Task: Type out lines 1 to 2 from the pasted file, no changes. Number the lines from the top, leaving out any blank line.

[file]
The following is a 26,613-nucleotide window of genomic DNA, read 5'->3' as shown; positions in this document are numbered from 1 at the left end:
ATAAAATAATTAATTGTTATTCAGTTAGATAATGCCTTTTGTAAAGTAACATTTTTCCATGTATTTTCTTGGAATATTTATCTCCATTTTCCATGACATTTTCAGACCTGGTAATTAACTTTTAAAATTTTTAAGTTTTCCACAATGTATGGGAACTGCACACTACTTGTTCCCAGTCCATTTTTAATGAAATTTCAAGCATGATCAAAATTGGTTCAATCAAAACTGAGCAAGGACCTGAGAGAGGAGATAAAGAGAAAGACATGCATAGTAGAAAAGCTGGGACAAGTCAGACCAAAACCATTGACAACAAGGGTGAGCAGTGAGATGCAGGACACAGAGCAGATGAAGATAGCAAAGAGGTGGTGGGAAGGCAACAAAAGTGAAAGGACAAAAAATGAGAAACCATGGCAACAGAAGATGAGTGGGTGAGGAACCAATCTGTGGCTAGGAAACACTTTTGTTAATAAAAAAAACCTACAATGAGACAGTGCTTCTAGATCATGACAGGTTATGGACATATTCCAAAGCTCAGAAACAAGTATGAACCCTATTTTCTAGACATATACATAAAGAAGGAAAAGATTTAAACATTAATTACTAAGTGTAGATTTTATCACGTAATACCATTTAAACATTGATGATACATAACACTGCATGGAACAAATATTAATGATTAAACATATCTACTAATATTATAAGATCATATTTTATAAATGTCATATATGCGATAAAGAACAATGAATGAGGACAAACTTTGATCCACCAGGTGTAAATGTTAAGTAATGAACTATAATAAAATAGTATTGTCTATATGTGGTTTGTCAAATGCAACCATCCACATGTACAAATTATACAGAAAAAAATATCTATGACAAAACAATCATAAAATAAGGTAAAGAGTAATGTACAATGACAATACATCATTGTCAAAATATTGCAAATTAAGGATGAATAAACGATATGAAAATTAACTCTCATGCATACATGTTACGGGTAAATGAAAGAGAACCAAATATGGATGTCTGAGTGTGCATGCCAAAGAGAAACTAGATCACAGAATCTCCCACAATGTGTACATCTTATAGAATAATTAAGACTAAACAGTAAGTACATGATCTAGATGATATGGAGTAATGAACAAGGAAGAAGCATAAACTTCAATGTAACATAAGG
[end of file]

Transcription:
The following is a 26,613-nucleotide window of genomic DNA, read 5'->3' as shown; positions in this document are numbered from 1 at the left end:
ATAAAATAATTAATTGTTATTCAGTTAGATAATGCCTTTTGTAAAGTAACATTTTTCCATGTATTTTCTTGGAATATTTATCTCCATTTTCCATGACATTTTCAGACCTGGTAATTAACTTTTAAAATTTTTAAGTTTTCCACAATGTATGGGAACTGCACACTACTTGTTCCCAGTCCATTTTTAATGAAATTTCAAGCATGATCAAAATTGGTTCAATCAAAACTGAGCAAGGACCTGAGAGAGGAGATAAAGAGAAAGACATGCATAGTAGAAAAGCTGGGACAAGTCAGACCAAAACCATTGACAACAAGGGTGAGCAGTGAGATGCAGGACACAGAGCAGATGAAGATAGCAAAGAGGTGGTGGGAAGGCAACAAAAGTGAAAGGACAAAAAATGAGAAACCATGGCAACAGAAGATGAGTGGGTGAGGAACCAATCTGTGGCTAGGAAACACTTTTGTTAATAAAAAAAACCTACAATGAGACAGTGCTTCTAGATCATGACAGGTTATGGACATATTCCAAAGCTCAGAAACAAGTATGAACCCTATTTTCTAGACATATACATAAAGAAGGAAAAGATTTAAACATTAATTACTAAGTGTAGATTTTATCACGTAATACCATTTAAACATTGATGATACATAACACTGCATGGAACAAATATTAATGATTAAACATATCTACTAATATTATAAGATCATATTTTATAAATGTCATATATGCGATAAAGAACAATGAATGAGGACAAACTTTGATCCACCAGGTGTAAATGTTAAGTAATGAACTATAATAAAATAGTATTGTCTATATGTGGTTTGTCAAATGCAACCATCCACATGTACAAATTATACAGAAAAAAATATCTATGACAAAACAATCATAAAATAAGGTAAAGAGTAATGTACAATGACAATACATCATTGTCAAAATATTGCAAATTAAGGATGAATAAACGATATGAAAATTAACTCTCATGCATACATGTTACGGGTAAATGAAAGAGAACCAAATATGGATGTCTGAGTGTGCATGCCAAAGAGAAACTAGATCACAGAATCTCCCACAATGTGTACATCTTATAGAATAATTAAGACTAAACAGTAAGTACATGATCTAGATGATATGGAGTAATGAACAAGGAAGAAGCATAAACTTCAATGTAACATAAGG